Animal Husbandry sector plays a vital role in ensuring the welfare of the rural population. A majority of farmers depend on Animal Husbandry for their livelihood. Moreover, the Livestock sector provides supplementary employment and a sustainable source of income to many small and marginal farmers. Thus, this is emerging as an essential sector, leveraging the rural economy. Besides, this sector provides a continuous flow of essential food products like milk, meat, eggs besides draught power, manure, raw materials like wool, and hide for industries. With an increase in the production of livestock products, livestock rearing is also considered an avocation with high export potential. As a component of the agricultural sector, Animal Husbandry sector contributes 3.92% to Gross Domestic Product (GDP) (National Dairy Development Board) and employs 5.5% of the labour force. In recent years, livestock output has grown at a rate of around 4-5% a year. The contribution of the livestock sector to the Gross State Domestic Product (GSDP) is 3.93% and to agriculture and allied activities is 40.99%. The state contributes 5.29% of milk production, 17.10% of egg production and 8.80% of total meat production (including poultry meat) and ranked 9th in milk production, 2nd in egg production and 5th in meat production in India. (25th Annual Report of TANVAC)
To sustain and further improve the production of livestock products, Tamil Nadu Veterinary and Animal Sciences University (http://www.tanuvas.ac.in) supports comprehensive veterinary assistance and health cover to all livestock and poultry across the state by producing quality veterinarians. It also extends need-based extension activities through its extension outlets and thereby improves the socio-economic status of the farming community.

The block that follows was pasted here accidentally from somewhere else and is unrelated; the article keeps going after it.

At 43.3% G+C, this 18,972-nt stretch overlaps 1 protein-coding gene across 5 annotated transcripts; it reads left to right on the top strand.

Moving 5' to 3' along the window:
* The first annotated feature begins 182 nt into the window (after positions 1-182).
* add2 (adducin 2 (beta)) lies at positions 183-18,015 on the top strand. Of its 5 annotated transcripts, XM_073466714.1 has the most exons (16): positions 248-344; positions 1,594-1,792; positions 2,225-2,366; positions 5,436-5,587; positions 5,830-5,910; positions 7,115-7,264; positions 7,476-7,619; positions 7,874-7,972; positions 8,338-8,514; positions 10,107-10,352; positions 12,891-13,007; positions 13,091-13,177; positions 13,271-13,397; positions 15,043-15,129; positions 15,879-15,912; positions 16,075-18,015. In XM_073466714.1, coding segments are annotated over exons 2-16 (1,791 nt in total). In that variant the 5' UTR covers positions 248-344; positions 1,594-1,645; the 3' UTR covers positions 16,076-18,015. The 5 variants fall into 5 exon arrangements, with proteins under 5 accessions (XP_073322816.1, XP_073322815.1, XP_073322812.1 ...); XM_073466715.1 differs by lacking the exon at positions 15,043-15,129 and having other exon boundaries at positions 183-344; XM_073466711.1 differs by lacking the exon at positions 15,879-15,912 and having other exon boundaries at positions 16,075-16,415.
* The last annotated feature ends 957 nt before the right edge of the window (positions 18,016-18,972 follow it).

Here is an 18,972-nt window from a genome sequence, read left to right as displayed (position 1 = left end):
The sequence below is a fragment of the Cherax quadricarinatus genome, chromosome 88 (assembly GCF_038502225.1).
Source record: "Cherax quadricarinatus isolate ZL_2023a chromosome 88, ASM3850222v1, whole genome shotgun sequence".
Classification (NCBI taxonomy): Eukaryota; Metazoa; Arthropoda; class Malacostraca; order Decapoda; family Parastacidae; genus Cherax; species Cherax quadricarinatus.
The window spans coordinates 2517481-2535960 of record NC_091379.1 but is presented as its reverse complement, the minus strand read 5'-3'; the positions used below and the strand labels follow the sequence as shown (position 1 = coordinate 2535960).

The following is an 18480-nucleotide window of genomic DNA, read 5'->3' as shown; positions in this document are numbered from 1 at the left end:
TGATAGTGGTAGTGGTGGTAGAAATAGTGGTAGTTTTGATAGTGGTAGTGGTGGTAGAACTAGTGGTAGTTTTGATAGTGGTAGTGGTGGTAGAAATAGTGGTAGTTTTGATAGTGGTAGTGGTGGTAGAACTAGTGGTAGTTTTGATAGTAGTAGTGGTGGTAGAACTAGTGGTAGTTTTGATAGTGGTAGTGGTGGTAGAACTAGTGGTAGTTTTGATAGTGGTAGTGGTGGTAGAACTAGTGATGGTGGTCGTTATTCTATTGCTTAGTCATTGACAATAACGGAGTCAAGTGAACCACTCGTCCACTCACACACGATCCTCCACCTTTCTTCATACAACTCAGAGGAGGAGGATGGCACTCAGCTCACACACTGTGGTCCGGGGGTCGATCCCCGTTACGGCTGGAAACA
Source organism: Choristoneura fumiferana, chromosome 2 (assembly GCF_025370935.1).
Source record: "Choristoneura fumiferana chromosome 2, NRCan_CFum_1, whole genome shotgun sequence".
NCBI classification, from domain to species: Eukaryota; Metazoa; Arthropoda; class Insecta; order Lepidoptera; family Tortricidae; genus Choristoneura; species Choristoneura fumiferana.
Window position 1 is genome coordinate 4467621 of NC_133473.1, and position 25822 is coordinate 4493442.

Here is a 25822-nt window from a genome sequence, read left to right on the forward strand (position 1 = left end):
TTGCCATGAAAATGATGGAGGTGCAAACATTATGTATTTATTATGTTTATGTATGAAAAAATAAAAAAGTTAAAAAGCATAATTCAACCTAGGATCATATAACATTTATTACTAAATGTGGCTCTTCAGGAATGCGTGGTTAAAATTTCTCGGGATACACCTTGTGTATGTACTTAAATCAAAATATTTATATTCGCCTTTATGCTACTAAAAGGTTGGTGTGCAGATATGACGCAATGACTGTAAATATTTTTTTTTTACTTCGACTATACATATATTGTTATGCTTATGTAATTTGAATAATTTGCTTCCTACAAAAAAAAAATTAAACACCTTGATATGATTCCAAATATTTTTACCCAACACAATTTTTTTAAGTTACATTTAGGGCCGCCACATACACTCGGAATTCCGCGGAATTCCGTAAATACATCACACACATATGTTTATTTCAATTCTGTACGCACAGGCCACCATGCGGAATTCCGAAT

Among the key research done by TANVAC, to enhance farm productivity, it is essential to address the issue of Egg drop syndrome (EDS) – A viral infection in egg-laying hens. It is characterised by the production of soft-shelled and shell-less eggs in apparently healthy birds. It leads to a sudden drop (10-40%) in recorded egg production or a failure to achieve an average peak of output.
The EDS outbreaks can last from 4–10 weeks and can result in a 5–50% drop in egg production. EDS caused by Adenovirus can be transmitted both vertically and horizontally. Adenovirus which causes respiratory diseases is a DNA virus (unlike Corona, which is an RNA virus) and causes fever, sore throat, bronchitis, pneumonia etc. Eggs and equipment associated with egg collection, such as egg belts and egg trays, are considered significant fomites for virus spread. Diagnosis of EDS can be accomplished by virus detection/isolation or serology. Effective commercial vaccines exist for the prevention of EDS. Prevention and control of the disease are crucial, as there is no treatment available ( http://www.pashudhanpraharee.com/egg-drop-syndrome-eds-in-commercial-layer-poultry/).
EDS is prevalent in India at low levels, and there is an urgent need for differential diagnosis from other diseases. TANVAC scientists have come out with a market-ready solution for detection of the presence or absence of antibody to EDS virus in the chicken serum. This involves the principle of ‘Flow-through technology’, which is an extension of the dot – enzyme-linked immunosorbent assay (ELISA), but several-fold more user friendly and rapid. The productivity of egg-laying hens of the farmers can be easily enhanced by detecting EDS and taking remedial measures.
Friends of the Farmers – Kisan Mitr is making available this research finding to take to market by business entities.
Dr T J Harikrishna,
(Blog curated at Indian CST)